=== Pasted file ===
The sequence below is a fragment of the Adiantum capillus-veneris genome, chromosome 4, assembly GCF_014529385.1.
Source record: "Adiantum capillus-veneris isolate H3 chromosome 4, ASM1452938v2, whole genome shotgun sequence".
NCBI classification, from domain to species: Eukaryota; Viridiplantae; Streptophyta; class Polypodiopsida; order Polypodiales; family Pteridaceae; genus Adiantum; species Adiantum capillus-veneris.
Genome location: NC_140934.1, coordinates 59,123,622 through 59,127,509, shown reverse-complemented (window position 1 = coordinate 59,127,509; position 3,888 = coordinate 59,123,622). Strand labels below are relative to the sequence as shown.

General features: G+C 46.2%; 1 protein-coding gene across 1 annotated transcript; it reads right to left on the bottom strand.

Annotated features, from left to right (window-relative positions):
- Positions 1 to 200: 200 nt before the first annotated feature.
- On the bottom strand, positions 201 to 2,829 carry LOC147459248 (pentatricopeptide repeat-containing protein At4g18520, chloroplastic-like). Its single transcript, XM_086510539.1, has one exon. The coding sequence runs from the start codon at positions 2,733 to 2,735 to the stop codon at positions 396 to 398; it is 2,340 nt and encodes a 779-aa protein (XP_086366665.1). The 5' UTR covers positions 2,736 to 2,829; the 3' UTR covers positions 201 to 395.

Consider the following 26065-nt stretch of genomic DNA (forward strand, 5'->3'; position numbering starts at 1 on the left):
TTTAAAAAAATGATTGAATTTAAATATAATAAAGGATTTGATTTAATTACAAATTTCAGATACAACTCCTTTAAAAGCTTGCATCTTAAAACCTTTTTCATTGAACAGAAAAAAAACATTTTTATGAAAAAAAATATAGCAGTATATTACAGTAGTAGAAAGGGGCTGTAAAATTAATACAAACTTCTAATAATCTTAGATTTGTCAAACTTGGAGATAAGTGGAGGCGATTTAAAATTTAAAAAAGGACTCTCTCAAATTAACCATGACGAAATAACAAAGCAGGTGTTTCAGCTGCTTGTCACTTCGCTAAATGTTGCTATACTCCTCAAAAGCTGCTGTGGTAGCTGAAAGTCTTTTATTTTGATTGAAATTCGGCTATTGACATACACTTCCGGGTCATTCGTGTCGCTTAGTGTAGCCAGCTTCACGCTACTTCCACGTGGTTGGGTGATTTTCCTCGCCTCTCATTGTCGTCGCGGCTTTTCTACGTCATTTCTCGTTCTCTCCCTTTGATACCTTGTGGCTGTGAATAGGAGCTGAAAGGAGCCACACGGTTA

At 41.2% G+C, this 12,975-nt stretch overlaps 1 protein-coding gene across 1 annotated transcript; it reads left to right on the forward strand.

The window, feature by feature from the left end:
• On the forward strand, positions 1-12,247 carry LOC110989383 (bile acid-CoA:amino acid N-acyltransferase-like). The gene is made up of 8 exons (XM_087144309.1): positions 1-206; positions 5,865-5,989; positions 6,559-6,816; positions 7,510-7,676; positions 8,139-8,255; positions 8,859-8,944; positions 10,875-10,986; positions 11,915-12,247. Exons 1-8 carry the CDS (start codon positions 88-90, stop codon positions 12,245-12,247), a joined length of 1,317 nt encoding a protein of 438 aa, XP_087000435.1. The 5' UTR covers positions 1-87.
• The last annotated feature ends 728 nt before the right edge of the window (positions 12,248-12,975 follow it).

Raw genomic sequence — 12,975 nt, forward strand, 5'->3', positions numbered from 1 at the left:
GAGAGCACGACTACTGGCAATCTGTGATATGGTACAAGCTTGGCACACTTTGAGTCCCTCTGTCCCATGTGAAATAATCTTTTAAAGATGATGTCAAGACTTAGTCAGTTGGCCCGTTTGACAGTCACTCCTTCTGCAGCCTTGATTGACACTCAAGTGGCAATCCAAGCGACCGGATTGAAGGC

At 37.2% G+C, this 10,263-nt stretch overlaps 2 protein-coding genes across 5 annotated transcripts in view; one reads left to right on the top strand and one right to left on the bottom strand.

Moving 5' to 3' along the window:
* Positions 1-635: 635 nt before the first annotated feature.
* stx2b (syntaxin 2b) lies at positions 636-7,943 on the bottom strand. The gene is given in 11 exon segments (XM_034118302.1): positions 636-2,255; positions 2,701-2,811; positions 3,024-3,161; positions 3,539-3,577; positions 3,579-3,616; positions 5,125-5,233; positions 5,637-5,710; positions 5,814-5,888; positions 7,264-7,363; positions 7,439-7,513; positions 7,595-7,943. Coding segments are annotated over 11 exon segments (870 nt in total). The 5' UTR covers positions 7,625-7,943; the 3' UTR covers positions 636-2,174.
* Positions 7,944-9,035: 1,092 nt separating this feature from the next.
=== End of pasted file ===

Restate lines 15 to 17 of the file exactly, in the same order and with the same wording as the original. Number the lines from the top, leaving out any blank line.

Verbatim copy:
Raw genomic sequence — 12,975 nt, forward strand, 5'->3', positions numbered from 1 at the left:
GAGAGCACGACTACTGGCAATCTGTGATATGGTACAAGCTTGGCACACTTTGAGTCCCTCTGTCCCATGTGAAATAATCTTTTAAAGATGATGTCAAGACTTAGTCAGTTGGCCCGTTTGACAGTCACTCCTTCTGCAGCCTTGATTGACACTCAAGTGGCAATCCAAGCGACCGGATTGAAGGC

At 37.2% G+C, this 10,263-nt stretch overlaps 2 protein-coding genes across 5 annotated transcripts in view; one reads left to right on the top strand and one right to left on the bottom strand.